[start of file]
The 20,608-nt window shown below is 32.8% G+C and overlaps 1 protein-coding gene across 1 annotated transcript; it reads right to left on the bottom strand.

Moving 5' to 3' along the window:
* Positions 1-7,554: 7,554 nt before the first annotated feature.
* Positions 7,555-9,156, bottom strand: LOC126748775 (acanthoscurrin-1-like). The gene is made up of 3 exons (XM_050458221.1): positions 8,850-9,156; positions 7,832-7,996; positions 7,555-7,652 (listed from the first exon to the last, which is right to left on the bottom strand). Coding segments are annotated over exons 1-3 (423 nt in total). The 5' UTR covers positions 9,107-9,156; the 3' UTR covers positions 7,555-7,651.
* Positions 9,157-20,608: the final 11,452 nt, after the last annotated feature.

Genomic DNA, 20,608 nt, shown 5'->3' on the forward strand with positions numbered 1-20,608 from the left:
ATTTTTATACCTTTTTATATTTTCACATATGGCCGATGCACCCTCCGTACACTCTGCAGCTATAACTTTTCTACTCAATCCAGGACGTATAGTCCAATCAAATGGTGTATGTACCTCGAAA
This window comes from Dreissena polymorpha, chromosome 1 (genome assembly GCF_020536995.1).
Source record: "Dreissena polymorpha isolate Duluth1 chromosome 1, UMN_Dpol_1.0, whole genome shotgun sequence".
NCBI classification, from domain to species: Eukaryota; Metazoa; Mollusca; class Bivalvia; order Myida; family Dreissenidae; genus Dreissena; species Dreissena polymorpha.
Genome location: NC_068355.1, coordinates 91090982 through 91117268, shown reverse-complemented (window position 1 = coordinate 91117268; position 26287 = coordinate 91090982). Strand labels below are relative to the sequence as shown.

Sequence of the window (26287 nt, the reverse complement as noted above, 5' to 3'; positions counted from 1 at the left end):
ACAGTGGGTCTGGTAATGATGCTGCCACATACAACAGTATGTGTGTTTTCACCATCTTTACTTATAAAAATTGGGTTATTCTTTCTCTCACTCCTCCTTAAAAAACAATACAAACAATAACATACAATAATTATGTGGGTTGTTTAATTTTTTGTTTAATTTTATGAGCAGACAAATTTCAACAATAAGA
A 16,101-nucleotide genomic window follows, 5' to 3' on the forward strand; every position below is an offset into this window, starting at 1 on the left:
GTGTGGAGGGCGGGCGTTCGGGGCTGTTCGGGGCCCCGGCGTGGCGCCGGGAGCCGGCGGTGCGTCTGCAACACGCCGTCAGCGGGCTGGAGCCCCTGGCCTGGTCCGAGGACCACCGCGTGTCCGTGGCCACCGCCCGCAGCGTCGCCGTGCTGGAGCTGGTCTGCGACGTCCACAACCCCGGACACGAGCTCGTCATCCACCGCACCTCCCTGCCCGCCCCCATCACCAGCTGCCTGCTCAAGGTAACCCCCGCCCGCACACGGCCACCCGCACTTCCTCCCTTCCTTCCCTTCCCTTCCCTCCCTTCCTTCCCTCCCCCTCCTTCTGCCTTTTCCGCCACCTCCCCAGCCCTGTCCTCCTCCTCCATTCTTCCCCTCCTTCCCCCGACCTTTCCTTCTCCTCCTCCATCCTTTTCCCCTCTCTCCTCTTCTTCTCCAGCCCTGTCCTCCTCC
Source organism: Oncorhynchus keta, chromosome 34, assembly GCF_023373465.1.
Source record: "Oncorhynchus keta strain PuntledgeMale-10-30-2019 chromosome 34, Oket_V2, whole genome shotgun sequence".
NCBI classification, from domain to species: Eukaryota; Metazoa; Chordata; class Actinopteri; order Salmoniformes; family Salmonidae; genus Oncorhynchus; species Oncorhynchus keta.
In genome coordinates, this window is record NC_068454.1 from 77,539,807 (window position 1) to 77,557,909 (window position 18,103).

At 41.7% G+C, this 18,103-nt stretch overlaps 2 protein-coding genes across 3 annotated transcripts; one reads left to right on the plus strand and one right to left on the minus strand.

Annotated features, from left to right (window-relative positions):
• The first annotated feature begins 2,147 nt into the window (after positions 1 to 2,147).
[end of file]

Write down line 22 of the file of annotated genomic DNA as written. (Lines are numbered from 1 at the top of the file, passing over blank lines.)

• The first annotated feature begins 2,147 nt into the window (after positions 1 to 2,147).